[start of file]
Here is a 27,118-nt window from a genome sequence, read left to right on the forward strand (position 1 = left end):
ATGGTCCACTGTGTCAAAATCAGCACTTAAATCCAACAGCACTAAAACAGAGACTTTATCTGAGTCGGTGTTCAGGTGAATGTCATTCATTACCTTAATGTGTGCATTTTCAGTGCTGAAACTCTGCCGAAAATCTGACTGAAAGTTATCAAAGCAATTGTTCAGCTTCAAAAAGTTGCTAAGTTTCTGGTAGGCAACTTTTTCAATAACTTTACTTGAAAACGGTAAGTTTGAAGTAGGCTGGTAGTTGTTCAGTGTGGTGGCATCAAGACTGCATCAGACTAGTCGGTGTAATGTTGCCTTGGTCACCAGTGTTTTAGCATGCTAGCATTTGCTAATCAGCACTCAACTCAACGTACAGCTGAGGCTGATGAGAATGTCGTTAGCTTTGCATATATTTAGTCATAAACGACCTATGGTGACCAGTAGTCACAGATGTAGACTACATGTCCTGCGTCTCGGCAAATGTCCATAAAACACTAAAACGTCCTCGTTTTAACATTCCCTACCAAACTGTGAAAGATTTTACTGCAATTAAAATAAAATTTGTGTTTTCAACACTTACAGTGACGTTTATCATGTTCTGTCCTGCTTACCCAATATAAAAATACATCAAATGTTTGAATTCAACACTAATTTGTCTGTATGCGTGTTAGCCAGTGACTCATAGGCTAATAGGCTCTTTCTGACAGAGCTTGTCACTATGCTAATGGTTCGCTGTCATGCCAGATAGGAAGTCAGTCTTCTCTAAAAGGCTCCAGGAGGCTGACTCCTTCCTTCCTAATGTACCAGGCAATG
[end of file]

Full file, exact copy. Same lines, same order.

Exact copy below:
Here is a 27,118-nt window from a genome sequence, read left to right on the forward strand (position 1 = left end):
ATGGTCCACTGTGTCAAAATCAGCACTTAAATCCAACAGCACTAAAACAGAGACTTTATCTGAGTCGGTGTTCAGGTGAATGTCATTCATTACCTTAATGTGTGCATTTTCAGTGCTGAAACTCTGCCGAAAATCTGACTGAAAGTTATCAAAGCAATTGTTCAGCTTCAAAAAGTTGCTAAGTTTCTGGTAGGCAACTTTTTCAATAACTTTACTTGAAAACGGTAAGTTTGAAGTAGGCTGGTAGTTGTTCAGTGTGGTGGCATCAAGACTGCATCAGACTAGTCGGTGTAATGTTGCCTTGGTCACCAGTGTTTTAGCATGCTAGCATTTGCTAATCAGCACTCAACTCAACGTACAGCTGAGGCTGATGAGAATGTCGTTAGCTTTGCATATATTTAGTCATAAACGACCTATGGTGACCAGTAGTCACAGATGTAGACTACATGTCCTGCGTCTCGGCAAATGTCCATAAAACACTAAAACGTCCTCGTTTTAACATTCCCTACCAAACTGTGAAAGATTTTACTGCAATTAAAATAAAATTTGTGTTTTCAACACTTACAGTGACGTTTATCATGTTCTGTCCTGCTTACCCAATATAAAAATACATCAAATGTTTGAATTCAACACTAATTTGTCTGTATGCGTGTTAGCCAGTGACTCATAGGCTAATAGGCTCTTTCTGACAGAGCTTGTCACTATGCTAATGGTTCGCTGTCATGCCAGATAGGAAGTCAGTCTTCTCTAAAAGGCTCCAGGAGGCTGACTCCTTCCTTCCTAATGTACCAGGCAATG